Minimally invasive ablation: a change of war on cancer

By Guo Yiming
0 Comment(s)Print E-mail, August 26, 2017
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Zheng Jiasheng, head of the Center for Interventional Oncology and Liver Diseases, YouAn Hospital, Capital Medical University. [Photo by Yan Xiaoqing/]

Imagine if your physician could eradicate your tumor with a tiny little needle through a tiny little hole through your body instead of large incredible incisions – all with the same or even better results but quicker recovery and less discomfort than in traditional surgery, cancer treatment can become a much easier experience for patients.

Actually, this therapy, known as minimally invasive ablation, has already been a mature practice for liver tumor and other solid tumors treatment in Beijing YouAn Hospital, Capital Medical University, and several world-class cancer treatment centers.

By the use of imaging techniques through Computed Tomography (CT), Ultrasound (US) and Magnetic Resonance Imaging (MRI), interventional instruments like the ablation applicator could be directed and guided to puncture into the tumor via a tiny hole, usually less than 3 millimeters, to eradicate or destroy malignant tumors without the usual surgery.

Minimally invasive ablation therapy encompasses surgical techniques that limit the size of incisions needed and so lessen wound healing time, associated pain, risk of infection, and at the same time less costly but with better precision, said Professor Zheng Jiasheng, head of the Center for Interventional Oncology and Liver Diseases, YouAn Hospital.

"Imaging techniques can serve as a 'navigator' to precisely target tumors during the whole procedure without injuring other body parts," Zheng said.

Unlike traditional opensurgery, the therapy does not require general anesthesia but can be performed with local anesthesia under Intravenous Sedation, he added.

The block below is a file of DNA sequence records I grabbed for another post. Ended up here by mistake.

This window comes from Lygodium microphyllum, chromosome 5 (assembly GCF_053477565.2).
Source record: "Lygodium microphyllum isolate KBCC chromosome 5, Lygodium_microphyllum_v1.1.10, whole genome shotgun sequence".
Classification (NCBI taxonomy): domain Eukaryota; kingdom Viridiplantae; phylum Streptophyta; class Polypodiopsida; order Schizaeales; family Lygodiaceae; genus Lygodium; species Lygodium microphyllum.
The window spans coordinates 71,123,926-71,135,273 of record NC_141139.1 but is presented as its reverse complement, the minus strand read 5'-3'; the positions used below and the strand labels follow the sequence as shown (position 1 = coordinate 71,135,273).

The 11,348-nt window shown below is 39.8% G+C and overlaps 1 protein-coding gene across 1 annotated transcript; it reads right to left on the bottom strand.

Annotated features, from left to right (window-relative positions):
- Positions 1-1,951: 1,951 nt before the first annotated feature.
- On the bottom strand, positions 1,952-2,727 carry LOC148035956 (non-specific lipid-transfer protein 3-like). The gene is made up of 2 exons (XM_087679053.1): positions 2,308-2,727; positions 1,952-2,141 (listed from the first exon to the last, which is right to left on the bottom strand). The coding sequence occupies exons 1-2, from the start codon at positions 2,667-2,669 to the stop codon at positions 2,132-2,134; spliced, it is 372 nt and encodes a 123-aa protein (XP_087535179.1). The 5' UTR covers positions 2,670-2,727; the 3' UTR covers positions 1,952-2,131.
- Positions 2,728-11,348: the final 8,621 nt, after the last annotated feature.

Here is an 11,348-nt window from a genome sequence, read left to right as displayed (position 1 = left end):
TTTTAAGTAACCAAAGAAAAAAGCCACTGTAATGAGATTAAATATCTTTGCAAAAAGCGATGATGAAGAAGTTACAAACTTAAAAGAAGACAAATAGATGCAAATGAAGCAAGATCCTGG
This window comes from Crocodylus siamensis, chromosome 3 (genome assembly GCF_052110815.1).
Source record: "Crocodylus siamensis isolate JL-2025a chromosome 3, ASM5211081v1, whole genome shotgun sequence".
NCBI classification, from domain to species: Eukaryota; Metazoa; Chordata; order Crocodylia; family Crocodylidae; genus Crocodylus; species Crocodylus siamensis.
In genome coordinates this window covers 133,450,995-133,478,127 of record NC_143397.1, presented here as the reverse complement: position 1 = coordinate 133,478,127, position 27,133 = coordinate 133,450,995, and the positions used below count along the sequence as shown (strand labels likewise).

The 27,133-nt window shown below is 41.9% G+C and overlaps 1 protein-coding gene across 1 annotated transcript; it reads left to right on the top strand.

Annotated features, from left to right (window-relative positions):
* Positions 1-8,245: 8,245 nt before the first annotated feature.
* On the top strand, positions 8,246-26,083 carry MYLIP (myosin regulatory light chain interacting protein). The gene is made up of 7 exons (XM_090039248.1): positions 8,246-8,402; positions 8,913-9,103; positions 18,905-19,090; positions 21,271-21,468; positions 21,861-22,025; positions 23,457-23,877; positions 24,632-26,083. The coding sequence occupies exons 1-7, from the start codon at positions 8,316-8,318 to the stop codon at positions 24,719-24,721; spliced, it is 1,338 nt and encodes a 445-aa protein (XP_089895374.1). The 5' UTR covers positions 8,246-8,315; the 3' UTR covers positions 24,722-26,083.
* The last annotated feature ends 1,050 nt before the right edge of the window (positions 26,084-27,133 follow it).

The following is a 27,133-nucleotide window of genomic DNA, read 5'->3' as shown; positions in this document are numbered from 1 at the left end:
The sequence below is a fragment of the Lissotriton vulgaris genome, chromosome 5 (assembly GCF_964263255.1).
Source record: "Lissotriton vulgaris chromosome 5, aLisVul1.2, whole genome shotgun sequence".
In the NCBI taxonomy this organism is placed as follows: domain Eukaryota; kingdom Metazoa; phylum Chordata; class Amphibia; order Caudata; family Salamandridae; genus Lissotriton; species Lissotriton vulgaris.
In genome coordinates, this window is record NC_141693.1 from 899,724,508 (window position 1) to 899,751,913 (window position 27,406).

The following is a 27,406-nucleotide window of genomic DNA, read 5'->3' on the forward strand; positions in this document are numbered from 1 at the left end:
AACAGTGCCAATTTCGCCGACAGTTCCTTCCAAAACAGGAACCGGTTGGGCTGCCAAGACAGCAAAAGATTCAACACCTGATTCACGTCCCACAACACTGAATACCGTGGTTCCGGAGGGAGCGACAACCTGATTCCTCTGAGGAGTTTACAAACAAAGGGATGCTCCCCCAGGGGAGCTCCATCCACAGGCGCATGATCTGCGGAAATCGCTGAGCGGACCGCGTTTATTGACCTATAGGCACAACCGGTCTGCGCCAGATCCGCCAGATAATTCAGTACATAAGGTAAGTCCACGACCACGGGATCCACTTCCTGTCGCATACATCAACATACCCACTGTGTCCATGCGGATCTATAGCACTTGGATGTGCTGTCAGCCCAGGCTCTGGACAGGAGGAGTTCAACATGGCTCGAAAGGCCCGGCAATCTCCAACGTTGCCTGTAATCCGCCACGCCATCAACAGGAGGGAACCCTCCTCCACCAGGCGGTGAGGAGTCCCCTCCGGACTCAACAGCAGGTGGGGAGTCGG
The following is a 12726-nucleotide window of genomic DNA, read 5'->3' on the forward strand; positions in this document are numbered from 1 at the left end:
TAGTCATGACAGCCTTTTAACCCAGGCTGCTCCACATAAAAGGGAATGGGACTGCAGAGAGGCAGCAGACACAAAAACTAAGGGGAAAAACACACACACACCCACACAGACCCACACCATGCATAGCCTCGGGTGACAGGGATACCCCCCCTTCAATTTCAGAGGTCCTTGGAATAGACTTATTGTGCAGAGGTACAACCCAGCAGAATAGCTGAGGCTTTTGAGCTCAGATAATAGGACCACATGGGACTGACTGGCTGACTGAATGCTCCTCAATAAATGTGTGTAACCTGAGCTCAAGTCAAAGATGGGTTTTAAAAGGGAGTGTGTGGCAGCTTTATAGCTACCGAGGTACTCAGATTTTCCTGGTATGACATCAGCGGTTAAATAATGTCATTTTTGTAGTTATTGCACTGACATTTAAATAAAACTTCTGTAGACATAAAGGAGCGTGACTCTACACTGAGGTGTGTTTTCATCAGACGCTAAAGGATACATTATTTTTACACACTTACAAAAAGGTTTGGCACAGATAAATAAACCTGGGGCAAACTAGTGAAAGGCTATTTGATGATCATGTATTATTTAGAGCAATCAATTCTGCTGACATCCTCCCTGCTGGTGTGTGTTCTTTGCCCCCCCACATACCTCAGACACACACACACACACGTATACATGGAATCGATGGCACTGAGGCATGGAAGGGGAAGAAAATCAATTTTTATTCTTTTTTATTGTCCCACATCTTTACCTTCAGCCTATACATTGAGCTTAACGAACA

The easier approach

With local anesthesia, physicians are able to talk with the patient to avoid uncomfortable reactions due to minor complications that may hurt nerves and internal organs, so that it can minimize the possibility of side effects.

Another advantage of the minimally invasive approach is that ablation enables the tumor to be in site inactive. And when the tumor proteins are exposed after it dies, it can hugely stimulate non-specific immunity and cellar immunity in one's body, something that the traditional open surgery cannot be achieved, the patient's immune system will create a specific antibody against tumor antigen when clearing up the necrotic tumor tissues, so as to further kill the tumors., explained Yuan Chunwang, associate chief physician at the center.

Radio frequency ablation, microwave ablation, cryo ablation, irreversible electroporation and other ablation techniques have wider application in cancer treatment when the tumor is so big or near major blood vessels or organs that is hard to get removed compared to other severely-traumatic surgeries.

Last year, Zheng's team completed a total of 6,638 minimally invasive surgeries, of which 1,386 used ablation techniques. The therapy enables physicians to eradicate tumors for patients suffering early-diagnosed liver cancer and lung cancer within several minutes while the whole procedure may only take half an hour to complete.

Besides less operation time, less cost and smaller incisions, ablation can better preserve human's tissue and organs, as well as physical and immunologic functions.

It not only applies in treatment of early stage tumors, but also proved effective in some highly evolved tumors, Zheng added.

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